Huawei Dethrones Xiaomi in China’s Smartphone Market

August 16, 2016, 6:00 AM UTC
Xiaomi Corp. Vice President Of Global Operations Hugo Barra Presents The Redmi Note 3 Smartphone
Hugo Barra, vice president of global operations at Xiaomi Corp., speaks during a news conference in Hong Kong, China, on Monday, March 21, 2016. Xiaomi has been profitable for a long time and is self-sustaining, Barra said Monday. Photographer: Xaume Olleros/Bloomberg via Getty Images
Photograph by Xaume Olleros/Bloomberg via Getty Images

Xiaomi’s smartphone shipments in China dropped by as much as 38% in the second quarter, a new decline that has rendered the company once known as “China’s Apple” the fourth-largest competitor in the market, according to Bloomberg.

Research cited in the report indicates that Xiaomi (XIAOMI) had 10.5 million smartphone shipments in Q2, compared to 17.1 million shipments a year ago. Xiaomi’s smartphone sales in the first quarter had also slumped, decreasing by 26%.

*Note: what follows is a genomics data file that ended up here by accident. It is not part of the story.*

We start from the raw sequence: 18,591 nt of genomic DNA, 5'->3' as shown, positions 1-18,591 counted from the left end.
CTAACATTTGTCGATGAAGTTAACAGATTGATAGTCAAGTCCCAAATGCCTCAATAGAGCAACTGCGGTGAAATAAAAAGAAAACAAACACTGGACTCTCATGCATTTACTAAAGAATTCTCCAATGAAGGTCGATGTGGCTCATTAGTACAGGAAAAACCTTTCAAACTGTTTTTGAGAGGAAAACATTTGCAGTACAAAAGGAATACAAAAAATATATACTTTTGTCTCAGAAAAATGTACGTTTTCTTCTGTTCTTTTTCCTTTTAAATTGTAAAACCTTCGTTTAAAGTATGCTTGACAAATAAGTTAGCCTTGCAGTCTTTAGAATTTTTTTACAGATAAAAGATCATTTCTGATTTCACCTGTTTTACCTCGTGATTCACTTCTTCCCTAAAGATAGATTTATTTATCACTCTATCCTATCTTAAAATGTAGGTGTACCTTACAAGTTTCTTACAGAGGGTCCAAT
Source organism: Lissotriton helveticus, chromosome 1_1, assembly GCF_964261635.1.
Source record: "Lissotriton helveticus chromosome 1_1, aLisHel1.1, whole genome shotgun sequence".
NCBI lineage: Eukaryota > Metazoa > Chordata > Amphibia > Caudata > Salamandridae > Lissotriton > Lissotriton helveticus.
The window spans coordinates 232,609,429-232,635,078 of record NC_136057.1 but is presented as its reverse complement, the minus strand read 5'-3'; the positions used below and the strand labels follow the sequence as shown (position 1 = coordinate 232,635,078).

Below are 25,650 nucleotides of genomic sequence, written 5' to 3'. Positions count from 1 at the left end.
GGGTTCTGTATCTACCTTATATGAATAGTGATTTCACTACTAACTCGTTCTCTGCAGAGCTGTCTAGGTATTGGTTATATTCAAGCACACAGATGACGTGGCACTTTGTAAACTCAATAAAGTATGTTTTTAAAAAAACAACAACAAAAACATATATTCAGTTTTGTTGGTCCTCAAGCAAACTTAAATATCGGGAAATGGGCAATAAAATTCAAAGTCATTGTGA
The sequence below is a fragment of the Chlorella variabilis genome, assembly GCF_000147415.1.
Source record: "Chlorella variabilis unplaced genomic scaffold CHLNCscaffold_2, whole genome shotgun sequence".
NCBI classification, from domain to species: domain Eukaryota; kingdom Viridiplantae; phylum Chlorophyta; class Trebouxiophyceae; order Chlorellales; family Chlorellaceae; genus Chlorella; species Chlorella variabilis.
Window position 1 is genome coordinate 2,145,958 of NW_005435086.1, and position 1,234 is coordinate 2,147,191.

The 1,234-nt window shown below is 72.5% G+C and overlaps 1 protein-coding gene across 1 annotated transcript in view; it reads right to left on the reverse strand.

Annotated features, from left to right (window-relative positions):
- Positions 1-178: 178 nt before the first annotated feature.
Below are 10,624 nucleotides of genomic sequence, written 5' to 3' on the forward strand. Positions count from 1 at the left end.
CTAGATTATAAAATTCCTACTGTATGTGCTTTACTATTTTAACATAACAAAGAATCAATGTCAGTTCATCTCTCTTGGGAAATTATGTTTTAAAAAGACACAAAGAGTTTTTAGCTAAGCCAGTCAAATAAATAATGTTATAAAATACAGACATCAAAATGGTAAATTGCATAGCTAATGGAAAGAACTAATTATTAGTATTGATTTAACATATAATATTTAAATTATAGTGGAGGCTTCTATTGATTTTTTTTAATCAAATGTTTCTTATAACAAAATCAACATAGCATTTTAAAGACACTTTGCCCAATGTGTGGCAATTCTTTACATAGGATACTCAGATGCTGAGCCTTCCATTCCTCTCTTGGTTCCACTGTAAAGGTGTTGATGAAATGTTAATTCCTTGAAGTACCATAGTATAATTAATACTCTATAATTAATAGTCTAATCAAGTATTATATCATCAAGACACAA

See also: Can Xiaomi Live Up to Its $45 Billion Hype?


The number one spot of Xiaomi, which built a global name for itself by marketing smartphones at a fraction of its competitors’ prices, has officially been overtaken by Huawei Technologies (HUAWEI), Bloomberg reported Tuesday.

Huawei in July announced a 25% increase in smartphone shipments in the first half of the year, while Xiaomi, facing flattening revenues, launched efforts to bounce back with the opening of new retail outlets across China, Fortune’s Scott Cendrowski reported.

See also: Huawei Phones Sales and Revenues Are Showing Torrid Growth

The company is now hoping to target customers who prefer brick-and-mortar locations to online shopping, and who may better notice in a store some of its other products, such as rice cookers and Bluetooth speakers.

Xiaomi this summer also unveiled a new smartphone model, the Redmi Pro, and its first laptop, the Mi Notebook Air.

Despite its claim to fame, Xiaomi doesn’t “like being called a smartphone company,” Fortune’s Scott Cendrowski reported in June. “They prefer to be called an internet company.”

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